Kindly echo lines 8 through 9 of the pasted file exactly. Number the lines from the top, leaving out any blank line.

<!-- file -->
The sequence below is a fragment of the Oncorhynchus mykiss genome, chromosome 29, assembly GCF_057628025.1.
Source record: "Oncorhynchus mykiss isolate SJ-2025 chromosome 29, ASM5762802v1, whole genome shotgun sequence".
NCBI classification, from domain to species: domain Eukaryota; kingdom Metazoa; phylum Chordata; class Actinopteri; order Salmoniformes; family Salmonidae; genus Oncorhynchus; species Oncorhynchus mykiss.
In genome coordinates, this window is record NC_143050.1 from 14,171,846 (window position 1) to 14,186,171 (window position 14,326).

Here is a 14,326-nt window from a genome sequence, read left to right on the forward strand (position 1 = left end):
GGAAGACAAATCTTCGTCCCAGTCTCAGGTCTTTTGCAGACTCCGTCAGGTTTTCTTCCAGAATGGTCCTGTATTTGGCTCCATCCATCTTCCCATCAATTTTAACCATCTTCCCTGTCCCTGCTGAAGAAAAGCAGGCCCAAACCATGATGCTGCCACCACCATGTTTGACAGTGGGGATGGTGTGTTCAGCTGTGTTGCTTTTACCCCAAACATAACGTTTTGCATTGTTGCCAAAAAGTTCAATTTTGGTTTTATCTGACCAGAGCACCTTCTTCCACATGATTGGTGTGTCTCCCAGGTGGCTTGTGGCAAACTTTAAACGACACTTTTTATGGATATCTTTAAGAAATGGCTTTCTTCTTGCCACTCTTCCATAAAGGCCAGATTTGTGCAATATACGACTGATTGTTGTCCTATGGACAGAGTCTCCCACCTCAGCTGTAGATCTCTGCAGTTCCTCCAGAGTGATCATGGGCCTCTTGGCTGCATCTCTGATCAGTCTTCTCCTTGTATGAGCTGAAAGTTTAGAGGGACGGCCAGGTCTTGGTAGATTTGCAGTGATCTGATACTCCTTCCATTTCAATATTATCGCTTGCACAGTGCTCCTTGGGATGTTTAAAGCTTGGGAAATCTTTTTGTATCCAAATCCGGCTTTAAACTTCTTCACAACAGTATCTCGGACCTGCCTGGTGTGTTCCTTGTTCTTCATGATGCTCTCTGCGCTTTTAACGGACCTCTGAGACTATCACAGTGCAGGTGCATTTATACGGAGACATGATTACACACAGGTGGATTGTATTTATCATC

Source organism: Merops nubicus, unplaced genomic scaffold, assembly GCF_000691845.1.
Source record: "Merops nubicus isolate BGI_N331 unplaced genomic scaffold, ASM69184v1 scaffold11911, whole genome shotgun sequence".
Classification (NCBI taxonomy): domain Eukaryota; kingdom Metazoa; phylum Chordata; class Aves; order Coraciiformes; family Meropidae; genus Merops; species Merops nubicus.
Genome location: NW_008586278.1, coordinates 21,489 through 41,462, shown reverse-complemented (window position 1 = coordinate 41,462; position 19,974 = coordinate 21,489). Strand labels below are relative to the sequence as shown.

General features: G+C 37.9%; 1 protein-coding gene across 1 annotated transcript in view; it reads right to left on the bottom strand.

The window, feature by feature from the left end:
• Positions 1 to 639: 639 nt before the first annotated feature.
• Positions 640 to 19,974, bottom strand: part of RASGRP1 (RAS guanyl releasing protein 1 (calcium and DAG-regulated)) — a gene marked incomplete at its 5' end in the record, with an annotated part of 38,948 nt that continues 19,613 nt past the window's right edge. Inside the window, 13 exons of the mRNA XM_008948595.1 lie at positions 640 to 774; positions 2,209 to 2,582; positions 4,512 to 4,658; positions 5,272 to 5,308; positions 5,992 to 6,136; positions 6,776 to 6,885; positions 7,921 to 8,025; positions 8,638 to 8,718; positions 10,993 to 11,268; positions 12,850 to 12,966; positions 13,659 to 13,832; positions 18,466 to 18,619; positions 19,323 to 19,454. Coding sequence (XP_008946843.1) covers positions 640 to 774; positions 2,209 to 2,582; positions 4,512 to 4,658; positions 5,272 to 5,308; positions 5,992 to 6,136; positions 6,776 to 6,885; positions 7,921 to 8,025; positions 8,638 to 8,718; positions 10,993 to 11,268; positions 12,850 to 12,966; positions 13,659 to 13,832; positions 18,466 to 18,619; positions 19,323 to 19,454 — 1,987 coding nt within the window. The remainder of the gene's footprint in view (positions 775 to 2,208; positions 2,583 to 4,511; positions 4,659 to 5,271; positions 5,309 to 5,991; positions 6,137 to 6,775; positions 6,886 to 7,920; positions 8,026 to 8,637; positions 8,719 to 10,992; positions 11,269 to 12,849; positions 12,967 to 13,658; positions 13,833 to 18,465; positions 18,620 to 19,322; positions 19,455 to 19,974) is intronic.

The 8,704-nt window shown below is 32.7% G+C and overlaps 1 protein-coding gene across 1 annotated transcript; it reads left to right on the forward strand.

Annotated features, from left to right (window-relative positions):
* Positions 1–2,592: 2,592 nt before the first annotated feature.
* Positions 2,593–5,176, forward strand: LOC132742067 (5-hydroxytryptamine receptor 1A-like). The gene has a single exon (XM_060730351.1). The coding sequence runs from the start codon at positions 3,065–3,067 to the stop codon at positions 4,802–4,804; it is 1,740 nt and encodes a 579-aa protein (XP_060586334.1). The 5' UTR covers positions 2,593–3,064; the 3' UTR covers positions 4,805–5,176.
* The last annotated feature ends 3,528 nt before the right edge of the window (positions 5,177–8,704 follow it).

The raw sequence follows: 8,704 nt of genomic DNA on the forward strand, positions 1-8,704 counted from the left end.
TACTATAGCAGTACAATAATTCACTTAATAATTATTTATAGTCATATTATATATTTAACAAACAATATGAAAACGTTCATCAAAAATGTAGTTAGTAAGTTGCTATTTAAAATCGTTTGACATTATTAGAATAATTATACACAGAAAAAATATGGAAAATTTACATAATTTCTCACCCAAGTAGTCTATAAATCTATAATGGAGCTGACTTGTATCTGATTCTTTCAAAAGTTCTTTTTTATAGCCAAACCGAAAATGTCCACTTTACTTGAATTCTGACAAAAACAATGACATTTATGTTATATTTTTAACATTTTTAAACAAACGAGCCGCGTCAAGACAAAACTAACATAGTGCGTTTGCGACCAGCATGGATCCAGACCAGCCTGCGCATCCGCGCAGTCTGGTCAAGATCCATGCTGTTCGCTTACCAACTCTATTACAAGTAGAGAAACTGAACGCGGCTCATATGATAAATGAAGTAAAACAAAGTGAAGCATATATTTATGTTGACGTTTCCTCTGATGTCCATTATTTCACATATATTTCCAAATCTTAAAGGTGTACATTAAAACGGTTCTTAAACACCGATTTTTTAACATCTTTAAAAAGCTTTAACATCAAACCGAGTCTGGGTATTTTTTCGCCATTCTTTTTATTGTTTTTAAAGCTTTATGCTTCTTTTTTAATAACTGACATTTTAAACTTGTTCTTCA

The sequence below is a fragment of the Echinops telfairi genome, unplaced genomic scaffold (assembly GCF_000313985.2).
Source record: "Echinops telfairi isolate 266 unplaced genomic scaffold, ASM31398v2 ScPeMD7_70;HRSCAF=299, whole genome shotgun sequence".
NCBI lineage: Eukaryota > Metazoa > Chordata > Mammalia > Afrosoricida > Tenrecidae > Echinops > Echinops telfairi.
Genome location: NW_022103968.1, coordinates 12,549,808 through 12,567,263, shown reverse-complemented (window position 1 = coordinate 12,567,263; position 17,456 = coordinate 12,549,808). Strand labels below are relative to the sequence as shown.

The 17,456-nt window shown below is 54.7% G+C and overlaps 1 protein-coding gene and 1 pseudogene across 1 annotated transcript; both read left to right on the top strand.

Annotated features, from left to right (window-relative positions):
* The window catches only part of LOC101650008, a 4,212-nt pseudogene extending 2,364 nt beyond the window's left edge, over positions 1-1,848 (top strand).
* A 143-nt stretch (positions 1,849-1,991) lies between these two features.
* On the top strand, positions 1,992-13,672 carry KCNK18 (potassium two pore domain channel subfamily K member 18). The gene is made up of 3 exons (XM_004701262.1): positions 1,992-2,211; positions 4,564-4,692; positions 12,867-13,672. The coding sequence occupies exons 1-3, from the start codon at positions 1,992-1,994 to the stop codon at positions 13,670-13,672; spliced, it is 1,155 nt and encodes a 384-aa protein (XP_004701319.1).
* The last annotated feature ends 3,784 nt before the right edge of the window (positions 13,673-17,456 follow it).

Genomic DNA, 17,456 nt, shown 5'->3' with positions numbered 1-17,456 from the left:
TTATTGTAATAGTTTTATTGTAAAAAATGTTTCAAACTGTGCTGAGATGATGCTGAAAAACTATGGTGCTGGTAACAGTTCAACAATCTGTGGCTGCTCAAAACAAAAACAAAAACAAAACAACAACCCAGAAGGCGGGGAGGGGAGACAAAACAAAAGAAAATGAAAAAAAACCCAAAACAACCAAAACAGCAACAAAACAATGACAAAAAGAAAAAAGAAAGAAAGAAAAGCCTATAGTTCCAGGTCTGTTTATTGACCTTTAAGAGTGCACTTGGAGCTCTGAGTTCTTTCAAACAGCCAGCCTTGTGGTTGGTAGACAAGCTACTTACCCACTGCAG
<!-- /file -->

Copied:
Source record: "Merops nubicus isolate BGI_N331 unplaced genomic scaffold, ASM69184v1 scaffold11911, whole genome shotgun sequence".
Classification (NCBI taxonomy): domain Eukaryota; kingdom Metazoa; phylum Chordata; class Aves; order Coraciiformes; family Meropidae; genus Merops; species Merops nubicus.